Developers want to restore the run-down Victorian buildings known as the General Market, Fish Market and Red House, which have stood derelict and threatened with demolition for at least a decade.
They hope to attract “Neal’s Yard-type” delis, butchers, bakers and cheese shops to a district currently overlooked by tourists and residents but associated with supplying food to Londoners for 1,000 years.
However, conservation campaigners have condemned the scheme — known as Smithfield Quarter — because it will also involve building office blocks up to six storeys high within the former market buildings. They say it is a “de facto demolition” only possible because the brick structures are not listed — unlike the more famous wholesale meat market at the eastern end of the complex.
The Smithfield Quarter scheme is backed by fund management group Henderson Global Investors, which has a long lease on the buildings from the freeholder, the City of London Corporation, and says the inclusion of 170,000 square feet of office space is the only way of making it commercially viable.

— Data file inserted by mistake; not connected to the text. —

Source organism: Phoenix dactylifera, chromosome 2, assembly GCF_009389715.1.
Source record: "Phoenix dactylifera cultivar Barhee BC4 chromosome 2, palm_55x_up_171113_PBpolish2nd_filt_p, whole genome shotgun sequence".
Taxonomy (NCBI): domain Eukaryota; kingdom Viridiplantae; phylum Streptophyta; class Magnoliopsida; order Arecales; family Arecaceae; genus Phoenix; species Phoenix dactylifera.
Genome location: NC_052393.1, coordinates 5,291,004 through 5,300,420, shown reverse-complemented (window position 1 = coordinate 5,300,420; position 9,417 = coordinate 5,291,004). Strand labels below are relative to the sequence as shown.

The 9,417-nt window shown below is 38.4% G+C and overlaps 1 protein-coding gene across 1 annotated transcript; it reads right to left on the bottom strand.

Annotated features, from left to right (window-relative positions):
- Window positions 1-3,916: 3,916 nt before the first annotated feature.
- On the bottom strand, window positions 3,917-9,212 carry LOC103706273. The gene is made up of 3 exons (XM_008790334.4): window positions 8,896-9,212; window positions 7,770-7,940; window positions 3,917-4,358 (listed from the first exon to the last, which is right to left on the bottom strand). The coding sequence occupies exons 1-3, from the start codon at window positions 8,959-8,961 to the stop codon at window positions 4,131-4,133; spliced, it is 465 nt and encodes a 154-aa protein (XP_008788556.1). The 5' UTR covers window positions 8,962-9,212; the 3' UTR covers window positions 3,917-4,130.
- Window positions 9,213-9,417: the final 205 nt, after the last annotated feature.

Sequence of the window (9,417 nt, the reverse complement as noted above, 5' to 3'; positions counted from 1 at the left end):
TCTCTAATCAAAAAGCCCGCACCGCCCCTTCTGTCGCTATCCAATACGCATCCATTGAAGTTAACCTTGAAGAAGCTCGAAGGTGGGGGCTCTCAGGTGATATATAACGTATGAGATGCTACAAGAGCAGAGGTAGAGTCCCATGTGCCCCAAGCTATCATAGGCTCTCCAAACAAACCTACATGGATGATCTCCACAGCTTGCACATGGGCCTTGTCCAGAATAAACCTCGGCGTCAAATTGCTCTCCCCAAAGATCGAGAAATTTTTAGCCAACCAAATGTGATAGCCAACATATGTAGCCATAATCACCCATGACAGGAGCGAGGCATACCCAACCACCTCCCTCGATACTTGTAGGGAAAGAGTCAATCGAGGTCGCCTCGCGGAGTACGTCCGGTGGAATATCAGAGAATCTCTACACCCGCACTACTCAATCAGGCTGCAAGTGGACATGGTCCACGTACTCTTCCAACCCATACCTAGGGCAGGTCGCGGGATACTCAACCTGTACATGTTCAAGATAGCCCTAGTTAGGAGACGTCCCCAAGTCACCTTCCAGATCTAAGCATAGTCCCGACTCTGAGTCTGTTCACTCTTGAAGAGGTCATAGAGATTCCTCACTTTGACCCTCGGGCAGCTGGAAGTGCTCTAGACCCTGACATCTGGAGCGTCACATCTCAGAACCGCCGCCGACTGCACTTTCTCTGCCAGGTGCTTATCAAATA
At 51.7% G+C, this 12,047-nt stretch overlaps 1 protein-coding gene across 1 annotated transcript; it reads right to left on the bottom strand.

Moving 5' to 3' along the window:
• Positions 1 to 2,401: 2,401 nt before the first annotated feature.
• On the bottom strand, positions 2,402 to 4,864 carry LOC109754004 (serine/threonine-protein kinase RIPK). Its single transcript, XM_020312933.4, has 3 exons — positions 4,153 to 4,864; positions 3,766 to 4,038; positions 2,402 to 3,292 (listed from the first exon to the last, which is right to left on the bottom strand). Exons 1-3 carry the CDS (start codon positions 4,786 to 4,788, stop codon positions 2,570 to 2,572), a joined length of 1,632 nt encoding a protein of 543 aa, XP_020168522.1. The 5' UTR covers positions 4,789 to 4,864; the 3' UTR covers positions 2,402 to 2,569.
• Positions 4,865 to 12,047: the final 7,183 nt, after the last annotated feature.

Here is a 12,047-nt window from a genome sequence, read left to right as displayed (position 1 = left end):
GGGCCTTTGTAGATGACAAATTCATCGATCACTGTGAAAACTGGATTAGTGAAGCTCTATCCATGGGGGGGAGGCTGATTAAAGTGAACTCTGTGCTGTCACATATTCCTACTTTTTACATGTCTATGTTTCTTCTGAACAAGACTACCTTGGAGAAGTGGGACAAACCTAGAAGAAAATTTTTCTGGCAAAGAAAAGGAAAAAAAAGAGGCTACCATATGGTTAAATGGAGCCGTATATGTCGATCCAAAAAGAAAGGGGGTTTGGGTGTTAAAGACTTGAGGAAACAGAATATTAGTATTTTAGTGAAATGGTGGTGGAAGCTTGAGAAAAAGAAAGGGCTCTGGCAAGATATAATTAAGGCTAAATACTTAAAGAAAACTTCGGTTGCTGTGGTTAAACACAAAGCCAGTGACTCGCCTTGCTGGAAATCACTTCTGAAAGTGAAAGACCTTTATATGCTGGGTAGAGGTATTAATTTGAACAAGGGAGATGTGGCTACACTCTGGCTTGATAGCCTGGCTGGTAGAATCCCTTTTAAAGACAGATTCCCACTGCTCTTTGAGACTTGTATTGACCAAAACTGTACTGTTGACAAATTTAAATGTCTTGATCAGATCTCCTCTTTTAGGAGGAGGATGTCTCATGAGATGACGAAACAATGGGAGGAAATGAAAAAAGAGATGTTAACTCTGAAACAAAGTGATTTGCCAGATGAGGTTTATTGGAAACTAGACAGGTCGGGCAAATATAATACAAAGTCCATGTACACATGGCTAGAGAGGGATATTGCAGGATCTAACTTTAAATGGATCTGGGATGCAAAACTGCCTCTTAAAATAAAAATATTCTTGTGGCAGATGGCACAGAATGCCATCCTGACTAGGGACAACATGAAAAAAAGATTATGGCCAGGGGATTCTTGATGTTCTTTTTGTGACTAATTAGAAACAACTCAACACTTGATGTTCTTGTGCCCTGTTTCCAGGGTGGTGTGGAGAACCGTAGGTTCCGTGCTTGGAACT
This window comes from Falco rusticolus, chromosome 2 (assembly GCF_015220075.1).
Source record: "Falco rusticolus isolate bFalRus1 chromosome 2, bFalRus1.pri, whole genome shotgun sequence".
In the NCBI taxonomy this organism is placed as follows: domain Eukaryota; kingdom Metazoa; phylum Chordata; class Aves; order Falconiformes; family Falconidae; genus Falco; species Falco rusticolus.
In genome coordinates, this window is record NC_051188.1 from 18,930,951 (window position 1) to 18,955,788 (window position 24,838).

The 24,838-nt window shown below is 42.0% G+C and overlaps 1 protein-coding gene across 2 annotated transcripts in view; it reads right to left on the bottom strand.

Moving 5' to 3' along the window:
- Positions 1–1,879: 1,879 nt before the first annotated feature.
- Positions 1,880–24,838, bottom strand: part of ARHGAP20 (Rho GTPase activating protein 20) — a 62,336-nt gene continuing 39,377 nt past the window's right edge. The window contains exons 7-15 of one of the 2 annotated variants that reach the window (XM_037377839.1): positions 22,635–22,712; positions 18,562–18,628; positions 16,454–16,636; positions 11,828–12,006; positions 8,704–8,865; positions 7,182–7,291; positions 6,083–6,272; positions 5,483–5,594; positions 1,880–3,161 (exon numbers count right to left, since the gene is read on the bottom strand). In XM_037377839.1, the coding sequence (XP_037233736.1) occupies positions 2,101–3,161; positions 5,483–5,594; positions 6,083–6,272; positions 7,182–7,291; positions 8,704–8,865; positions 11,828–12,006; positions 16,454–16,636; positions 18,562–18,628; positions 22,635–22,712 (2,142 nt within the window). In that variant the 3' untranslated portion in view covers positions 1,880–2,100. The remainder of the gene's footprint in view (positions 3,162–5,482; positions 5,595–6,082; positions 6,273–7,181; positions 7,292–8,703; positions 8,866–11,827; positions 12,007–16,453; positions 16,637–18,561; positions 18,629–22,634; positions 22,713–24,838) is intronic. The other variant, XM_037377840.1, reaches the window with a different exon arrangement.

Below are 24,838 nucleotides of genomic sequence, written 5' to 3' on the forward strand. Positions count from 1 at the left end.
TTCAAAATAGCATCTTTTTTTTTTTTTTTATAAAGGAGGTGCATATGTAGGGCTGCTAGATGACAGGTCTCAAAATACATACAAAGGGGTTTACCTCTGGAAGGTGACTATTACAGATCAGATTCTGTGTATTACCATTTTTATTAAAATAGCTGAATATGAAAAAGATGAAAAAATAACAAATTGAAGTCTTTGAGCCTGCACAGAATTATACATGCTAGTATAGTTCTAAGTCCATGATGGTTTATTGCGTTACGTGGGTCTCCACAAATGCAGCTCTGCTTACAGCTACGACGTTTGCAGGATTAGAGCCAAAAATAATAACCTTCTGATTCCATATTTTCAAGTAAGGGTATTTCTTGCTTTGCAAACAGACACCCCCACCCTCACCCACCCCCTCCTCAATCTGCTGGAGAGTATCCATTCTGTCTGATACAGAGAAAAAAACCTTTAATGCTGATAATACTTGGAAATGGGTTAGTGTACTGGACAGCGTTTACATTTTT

The General Market perimeter would get 21 two-storey shops and restaurants with an internal public piazza beneath three office “pavilions”, with more shops and restaurants in the other buildings.
Geoff Harris, director of property development at Henderson, said: “Our proposals are a thorough and legitimate response to the challenges of putting these buildings back into proper, long-term, sustainable use.” The plans have been amended to ensure that they are more in keeping than earlier versions with the original historic design. The proposal is likely to come before City planners this summer, with the opening in 2017.
Clementine Cecil, director of Save Britain’s Heritage, said the plan plays “fast and loose” with the history of the market buildings designed by former City surveyor Horace Jones. "We do not consider this a conservation project – it is a thinly veiled application for modern office blocks. "The interiors of this building, which was formerly an important public space, will all be removed, leaving only three sides of the original building."
The group’s “office-free” alternative involves turning the buildings back into traditional markets with basement exhibition and event space and it is considering submitting an alternative scheme to planners in the next month.